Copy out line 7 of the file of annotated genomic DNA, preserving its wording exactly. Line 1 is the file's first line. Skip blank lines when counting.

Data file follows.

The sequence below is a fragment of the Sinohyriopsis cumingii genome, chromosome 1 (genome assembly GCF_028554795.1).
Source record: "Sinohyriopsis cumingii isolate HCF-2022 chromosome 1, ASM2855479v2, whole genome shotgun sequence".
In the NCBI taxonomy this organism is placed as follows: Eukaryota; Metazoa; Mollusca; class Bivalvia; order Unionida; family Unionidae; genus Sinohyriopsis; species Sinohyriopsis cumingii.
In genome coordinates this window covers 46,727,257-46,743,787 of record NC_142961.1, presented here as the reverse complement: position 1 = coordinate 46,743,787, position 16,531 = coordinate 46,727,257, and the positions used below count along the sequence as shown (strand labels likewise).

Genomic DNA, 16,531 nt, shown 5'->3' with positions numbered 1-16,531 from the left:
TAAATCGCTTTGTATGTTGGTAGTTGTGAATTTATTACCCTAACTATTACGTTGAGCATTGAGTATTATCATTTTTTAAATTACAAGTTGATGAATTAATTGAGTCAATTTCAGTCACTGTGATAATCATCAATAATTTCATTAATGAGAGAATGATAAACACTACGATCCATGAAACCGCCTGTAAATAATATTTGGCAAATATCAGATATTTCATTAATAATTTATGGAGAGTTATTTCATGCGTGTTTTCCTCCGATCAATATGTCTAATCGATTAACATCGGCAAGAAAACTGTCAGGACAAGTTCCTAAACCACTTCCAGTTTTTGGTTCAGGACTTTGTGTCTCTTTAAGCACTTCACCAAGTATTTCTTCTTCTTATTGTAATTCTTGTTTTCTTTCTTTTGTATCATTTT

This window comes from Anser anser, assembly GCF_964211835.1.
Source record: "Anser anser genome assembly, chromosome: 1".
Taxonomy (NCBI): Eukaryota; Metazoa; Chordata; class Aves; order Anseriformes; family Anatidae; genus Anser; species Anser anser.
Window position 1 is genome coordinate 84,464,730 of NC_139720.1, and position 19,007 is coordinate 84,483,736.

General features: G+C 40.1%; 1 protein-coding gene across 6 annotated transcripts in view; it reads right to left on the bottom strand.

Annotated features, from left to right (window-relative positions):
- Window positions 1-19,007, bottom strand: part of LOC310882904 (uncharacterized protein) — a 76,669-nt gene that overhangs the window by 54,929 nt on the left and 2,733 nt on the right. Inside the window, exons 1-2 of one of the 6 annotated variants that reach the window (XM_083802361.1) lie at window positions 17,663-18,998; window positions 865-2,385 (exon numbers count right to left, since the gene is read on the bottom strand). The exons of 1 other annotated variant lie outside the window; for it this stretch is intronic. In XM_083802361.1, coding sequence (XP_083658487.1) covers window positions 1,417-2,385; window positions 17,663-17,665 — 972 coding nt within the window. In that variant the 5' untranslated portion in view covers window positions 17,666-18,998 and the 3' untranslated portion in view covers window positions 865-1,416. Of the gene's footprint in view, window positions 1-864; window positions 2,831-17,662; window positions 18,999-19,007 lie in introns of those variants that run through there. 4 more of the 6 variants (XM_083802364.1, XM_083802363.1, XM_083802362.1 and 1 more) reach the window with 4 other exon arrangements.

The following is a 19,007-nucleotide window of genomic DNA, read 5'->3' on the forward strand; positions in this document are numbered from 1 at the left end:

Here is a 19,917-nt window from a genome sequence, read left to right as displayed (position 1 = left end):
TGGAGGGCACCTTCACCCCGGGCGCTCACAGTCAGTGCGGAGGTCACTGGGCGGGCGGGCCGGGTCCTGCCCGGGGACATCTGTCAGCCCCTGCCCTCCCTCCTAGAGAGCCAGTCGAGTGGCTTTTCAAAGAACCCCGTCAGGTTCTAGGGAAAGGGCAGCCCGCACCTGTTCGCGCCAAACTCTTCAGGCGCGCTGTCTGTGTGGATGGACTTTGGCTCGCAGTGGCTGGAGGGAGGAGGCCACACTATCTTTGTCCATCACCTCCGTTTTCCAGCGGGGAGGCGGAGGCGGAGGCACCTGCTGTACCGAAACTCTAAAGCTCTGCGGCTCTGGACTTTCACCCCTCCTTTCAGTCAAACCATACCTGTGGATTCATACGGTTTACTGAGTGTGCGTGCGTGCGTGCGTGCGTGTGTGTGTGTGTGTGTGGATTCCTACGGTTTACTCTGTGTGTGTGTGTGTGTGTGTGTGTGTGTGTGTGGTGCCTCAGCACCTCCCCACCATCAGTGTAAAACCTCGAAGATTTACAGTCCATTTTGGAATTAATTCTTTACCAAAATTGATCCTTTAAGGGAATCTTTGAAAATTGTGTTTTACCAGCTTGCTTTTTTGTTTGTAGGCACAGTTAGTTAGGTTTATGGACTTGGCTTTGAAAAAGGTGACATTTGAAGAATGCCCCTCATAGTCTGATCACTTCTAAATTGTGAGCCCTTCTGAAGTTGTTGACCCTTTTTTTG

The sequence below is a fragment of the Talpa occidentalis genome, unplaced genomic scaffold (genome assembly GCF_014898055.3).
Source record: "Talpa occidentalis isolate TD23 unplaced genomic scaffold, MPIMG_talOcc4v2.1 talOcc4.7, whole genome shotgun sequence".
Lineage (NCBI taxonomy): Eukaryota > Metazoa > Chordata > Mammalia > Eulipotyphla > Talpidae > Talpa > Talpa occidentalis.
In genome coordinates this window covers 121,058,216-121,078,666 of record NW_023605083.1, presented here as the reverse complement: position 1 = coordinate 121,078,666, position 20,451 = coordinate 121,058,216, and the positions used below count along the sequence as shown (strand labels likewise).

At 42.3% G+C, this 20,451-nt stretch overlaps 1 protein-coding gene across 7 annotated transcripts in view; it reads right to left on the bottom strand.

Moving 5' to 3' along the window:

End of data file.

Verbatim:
This window comes from Anser anser, assembly GCF_964211835.1.